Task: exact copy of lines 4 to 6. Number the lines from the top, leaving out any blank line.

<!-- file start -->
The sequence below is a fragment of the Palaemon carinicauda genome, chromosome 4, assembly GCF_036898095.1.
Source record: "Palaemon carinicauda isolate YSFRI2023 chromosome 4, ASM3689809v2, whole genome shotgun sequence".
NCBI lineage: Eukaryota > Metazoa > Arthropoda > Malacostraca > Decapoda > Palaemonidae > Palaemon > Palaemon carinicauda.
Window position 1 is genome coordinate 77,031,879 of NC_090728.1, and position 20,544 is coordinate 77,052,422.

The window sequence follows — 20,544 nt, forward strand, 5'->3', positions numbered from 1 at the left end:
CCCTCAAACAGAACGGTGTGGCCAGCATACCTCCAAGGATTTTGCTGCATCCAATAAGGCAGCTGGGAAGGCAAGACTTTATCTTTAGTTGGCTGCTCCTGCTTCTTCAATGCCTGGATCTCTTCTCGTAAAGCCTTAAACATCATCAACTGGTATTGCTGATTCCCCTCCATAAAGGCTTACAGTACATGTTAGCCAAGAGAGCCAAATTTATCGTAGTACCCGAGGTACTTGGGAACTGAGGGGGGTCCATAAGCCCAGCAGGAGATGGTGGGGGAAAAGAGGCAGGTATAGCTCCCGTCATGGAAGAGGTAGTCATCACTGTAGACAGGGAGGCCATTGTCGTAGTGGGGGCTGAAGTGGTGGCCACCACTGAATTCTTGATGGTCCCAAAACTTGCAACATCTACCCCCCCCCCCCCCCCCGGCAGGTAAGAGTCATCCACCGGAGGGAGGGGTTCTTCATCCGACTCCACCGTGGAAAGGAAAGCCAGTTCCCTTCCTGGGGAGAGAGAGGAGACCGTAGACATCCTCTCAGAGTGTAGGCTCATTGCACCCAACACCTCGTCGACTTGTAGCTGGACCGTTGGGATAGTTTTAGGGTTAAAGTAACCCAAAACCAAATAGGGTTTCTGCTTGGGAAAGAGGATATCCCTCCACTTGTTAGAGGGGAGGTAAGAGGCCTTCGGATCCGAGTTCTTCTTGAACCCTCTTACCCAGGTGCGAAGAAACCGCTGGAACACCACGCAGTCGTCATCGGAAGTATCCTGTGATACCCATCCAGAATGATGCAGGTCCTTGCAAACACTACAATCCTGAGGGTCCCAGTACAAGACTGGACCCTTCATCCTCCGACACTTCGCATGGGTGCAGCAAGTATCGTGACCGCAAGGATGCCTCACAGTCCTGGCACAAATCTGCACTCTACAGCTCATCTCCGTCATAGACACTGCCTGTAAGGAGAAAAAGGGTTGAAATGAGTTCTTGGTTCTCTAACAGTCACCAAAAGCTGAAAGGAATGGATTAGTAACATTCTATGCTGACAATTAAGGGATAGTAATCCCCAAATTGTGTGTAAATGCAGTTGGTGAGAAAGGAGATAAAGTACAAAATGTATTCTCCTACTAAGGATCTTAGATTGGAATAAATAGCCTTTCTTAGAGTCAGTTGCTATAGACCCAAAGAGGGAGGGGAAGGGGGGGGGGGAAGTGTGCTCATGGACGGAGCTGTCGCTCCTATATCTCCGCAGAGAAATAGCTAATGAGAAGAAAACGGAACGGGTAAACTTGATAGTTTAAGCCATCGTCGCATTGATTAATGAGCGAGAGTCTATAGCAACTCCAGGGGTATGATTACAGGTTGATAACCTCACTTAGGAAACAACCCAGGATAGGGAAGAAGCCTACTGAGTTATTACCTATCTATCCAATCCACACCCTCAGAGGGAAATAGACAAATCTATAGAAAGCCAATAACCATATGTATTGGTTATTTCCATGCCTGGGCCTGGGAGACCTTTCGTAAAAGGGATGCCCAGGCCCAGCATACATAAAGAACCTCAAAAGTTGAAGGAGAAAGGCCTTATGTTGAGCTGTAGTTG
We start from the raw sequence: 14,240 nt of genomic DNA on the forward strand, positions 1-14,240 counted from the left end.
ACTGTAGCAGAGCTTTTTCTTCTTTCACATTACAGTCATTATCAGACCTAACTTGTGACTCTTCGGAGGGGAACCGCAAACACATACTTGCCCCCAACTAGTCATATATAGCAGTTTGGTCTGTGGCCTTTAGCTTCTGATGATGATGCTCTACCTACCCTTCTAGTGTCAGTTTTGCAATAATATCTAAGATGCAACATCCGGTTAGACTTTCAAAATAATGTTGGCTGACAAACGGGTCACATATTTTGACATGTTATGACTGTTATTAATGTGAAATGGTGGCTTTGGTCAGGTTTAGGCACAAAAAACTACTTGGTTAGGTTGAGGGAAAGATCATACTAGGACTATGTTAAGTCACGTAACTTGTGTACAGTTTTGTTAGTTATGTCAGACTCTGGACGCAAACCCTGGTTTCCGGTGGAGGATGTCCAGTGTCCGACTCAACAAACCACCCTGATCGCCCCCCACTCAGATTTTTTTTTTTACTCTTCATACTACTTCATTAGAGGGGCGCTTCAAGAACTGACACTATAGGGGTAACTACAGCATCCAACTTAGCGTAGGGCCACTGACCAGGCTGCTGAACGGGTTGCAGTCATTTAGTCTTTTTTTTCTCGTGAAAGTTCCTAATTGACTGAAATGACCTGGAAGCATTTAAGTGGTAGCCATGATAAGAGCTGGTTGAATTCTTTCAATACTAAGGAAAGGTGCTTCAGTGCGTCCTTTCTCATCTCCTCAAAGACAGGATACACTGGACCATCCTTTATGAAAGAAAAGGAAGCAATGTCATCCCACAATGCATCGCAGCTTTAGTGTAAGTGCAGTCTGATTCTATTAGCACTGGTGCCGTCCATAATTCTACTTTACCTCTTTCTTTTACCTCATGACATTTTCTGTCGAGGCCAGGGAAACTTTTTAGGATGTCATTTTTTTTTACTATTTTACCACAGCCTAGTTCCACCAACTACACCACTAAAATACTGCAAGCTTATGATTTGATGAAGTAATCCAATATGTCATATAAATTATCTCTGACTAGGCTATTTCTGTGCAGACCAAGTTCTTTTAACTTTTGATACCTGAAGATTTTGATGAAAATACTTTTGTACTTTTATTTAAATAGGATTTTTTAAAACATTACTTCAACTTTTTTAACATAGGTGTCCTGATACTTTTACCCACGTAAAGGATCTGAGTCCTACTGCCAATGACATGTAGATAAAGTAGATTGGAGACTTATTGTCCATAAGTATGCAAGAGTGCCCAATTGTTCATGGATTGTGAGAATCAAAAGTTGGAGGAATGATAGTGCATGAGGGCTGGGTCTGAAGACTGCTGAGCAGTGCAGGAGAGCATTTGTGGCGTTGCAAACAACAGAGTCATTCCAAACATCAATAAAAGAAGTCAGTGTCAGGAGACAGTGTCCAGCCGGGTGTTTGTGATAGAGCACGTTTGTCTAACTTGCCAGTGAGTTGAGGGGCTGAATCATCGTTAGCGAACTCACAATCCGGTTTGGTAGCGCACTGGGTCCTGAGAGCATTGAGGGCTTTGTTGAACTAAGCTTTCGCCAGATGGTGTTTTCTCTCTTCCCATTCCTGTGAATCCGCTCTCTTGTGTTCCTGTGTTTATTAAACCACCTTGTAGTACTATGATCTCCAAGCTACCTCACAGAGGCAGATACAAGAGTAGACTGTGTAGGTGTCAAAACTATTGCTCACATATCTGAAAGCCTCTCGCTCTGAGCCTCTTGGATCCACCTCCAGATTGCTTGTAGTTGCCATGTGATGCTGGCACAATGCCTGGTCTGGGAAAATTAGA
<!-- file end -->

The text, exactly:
Window position 1 is genome coordinate 77,031,879 of NC_090728.1, and position 20,544 is coordinate 77,052,422.

The window sequence follows — 20,544 nt, forward strand, 5'->3', positions numbered from 1 at the left end:
CCCTCAAACAGAACGGTGTGGCCAGCATACCTCCAAGGATTTTGCTGCATCCAATAAGGCAGCTGGGAAGGCAAGACTTTATCTTTAGTTGGCTGCTCCTGCTTCTTCAATGCCTGGATCTCTTCTCGTAAAGCCTTAAACATCATCAACTGGTATTGCTGATTCCCCTCCATAAAGGCTTACAGTACATGTTAGCCAAGAGAGCCAAATTTATCGTAGTACCCGAGGTACTTGGGAACTGAGGGGGGTCCATAAGCCCAGCAGGAGATGGTGGGGGAAAAGAGGCAGGTATAGCTCCCGTCATGGAAGAGGTAGTCATCACTGTAGACAGGGAGGCCATTGTCGTAGTGGGGGCTGAAGTGGTGGCCACCACTGAATTCTTGATGGTCCCAAAACTTGCAACATCTACCCCCCCCCCCCCCCCCGGCAGGTAAGAGTCATCCACCGGAGGGAGGGGTTCTTCATCCGACTCCACCGTGGAAAGGAAAGCCAGTTCCCTTCCTGGGGAGAGAGAGGAGACCGTAGACATCCTCTCAGAGTGTAGGCTCATTGCACCCAACACCTCGTCGACTTGTAGCTGGACCGTTGGGATAGTTTTAGGGTTAAAGTAACCCAAAACCAAATAGGGTTTCTGCTTGGGAAAGAGGATATCCCTCCACTTGTTAGAGGGGAGGTAAGAGGCCTTCGGATCCGAGTTCTTCTTGAACCCTCTTACCCAGGTGCGAAGAAACCGCTGGAACACCACGCAGTCGTCATCGGAAGTATCCTGTGATACCCATCCAGAATGATGCAGGTCCTTGCAAACACTACAATCCTGAGGGTCCCAGTACAAGACTGGACCCTTCATCCTCCGACACTTCGCATGGGTGCAGCAAGTATCGTGACCGCAAGGATGCCTCACAGTCCTGGCACAAATCTGCACTCTACAGCTCATCTCCGTCATAGACACTGCCTGTAAGGAGAAAAAGGGTTGAAATGAGTTCTTGGTTCTCTAACAGTCACCAAAAGCTGAAAGGAATGGATTAGTAACATTCTATGCTGACAATTAAGGGATAGTAATCCCCAAATTGTGTGTAAATGCAGTTGGTGAGAAAGGAGATAAAGTACAAAATGTATTCTCCTACTAAGGATCTTAGATTGGAATAAATAGCCTTTCTTAGAGTCAGTTGCTATAGACCCAAAGAGGGAGGGGAAGGGGGGGGGGGAAGTGTGCTCATGGACGGAGCTGTCGCTCCTATATCTCCGCAGAGAAATAGCTAATGAGAAGAAAACGGAACGGGTAAACTTGATAGTTTAAGCCATCGTCGCATTGATTAATGAGCGAGAGTCTATAGCAACTCCAGGGGTATGATTACAGGTTGATAACCTCACTTAGGAAACAACCCAGGATAGGGAAGAAGCCTACTGAGTTATTACCTATCTATCCAATCCACACCCTCAGAGGGAAATAGACAAATCTATAGAAAGCCAATAACCATATGTATTGGTTATTTCCATGCCTGGGCCTGGGAGACCTTTCGTAAAAGGGATGCCCAGGCCCAGCATACATAAAGAACCTCAAAAGTTGAAGGAGAAAGGCCTTATGTTGAGCTGTAGTTG